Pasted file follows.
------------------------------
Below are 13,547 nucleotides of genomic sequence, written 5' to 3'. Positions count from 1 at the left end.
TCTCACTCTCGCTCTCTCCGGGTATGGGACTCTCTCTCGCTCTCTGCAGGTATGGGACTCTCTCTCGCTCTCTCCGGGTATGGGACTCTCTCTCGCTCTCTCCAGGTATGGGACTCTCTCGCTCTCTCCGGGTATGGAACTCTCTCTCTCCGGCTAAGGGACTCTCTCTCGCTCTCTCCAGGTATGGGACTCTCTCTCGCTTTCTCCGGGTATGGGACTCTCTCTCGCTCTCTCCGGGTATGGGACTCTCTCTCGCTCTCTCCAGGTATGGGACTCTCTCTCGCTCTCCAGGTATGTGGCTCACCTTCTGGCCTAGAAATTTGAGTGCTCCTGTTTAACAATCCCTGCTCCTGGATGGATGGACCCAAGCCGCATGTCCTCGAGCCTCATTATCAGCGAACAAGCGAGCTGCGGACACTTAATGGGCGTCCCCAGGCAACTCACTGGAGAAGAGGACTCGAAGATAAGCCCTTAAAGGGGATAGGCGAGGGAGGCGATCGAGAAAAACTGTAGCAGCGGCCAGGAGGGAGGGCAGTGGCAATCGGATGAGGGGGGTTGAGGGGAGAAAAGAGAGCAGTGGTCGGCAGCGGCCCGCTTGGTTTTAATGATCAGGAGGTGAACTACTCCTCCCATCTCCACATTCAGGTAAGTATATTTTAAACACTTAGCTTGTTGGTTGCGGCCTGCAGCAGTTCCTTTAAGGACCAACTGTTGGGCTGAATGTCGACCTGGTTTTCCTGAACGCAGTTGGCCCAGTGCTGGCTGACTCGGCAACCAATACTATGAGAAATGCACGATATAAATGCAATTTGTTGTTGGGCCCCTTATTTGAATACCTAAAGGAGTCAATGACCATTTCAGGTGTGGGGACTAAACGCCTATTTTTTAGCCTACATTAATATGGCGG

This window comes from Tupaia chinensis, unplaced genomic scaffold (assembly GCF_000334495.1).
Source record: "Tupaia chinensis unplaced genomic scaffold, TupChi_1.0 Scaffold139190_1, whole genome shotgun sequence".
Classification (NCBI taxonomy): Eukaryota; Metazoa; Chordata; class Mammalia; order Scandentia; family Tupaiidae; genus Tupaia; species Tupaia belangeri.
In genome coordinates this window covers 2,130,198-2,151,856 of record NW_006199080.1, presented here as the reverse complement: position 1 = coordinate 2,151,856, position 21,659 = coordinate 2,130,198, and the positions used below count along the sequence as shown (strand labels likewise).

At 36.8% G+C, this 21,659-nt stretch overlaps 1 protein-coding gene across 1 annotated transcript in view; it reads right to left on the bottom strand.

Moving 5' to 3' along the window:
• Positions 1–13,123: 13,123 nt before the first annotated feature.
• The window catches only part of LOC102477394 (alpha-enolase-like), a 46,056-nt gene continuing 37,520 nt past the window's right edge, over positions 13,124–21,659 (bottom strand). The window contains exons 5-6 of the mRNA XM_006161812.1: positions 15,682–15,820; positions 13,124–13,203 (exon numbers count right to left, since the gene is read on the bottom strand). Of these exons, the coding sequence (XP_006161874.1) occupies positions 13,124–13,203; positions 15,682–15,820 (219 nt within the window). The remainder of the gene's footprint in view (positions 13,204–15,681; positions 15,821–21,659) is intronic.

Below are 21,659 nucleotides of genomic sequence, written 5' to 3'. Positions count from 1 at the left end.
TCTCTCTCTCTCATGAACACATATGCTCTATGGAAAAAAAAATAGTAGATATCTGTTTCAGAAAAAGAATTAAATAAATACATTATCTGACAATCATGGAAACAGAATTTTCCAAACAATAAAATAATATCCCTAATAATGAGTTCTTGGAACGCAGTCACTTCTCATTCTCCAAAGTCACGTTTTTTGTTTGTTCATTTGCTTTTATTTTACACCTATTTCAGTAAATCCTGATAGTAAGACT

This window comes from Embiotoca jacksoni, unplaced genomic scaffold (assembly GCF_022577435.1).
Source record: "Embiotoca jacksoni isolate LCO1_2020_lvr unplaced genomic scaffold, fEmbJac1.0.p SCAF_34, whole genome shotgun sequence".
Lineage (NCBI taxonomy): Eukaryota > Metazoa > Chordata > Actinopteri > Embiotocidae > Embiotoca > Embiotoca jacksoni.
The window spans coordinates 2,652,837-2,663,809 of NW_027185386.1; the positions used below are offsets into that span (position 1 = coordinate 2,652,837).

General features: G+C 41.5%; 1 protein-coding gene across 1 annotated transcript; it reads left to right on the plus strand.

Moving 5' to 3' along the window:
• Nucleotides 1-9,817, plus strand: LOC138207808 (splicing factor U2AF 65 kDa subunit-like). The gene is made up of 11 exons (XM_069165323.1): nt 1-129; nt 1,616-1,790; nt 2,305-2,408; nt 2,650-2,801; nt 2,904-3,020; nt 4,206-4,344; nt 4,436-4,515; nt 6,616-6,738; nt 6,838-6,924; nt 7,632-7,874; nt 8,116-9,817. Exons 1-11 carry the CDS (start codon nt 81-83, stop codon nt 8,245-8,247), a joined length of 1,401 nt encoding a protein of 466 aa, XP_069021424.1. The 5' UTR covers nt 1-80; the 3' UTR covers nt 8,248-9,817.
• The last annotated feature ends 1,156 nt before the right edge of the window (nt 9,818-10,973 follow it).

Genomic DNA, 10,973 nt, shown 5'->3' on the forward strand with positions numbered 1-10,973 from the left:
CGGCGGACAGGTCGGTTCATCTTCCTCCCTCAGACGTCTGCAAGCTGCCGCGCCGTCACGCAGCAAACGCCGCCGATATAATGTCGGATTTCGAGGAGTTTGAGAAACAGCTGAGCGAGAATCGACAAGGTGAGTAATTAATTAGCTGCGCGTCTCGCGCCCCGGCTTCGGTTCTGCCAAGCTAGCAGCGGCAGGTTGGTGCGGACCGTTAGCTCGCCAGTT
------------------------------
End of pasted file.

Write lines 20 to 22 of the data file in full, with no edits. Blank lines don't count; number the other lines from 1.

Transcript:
• The last annotated feature ends 1,156 nt before the right edge of the window (nt 9,818-10,973 follow it).

Genomic DNA, 10,973 nt, shown 5'->3' on the forward strand with positions numbered 1-10,973 from the left:
CGGCGGACAGGTCGGTTCATCTTCCTCCCTCAGACGTCTGCAAGCTGCCGCGCCGTCACGCAGCAAACGCCGCCGATATAATGTCGGATTTCGAGGAGTTTGAGAAACAGCTGAGCGAGAATCGACAAGGTGAGTAATTAATTAGCTGCGCGTCTCGCGCCCCGGCTTCGGTTCTGCCAAGCTAGCAGCGGCAGGTTGGTGCGGACCGTTAGCTCGCCAGTT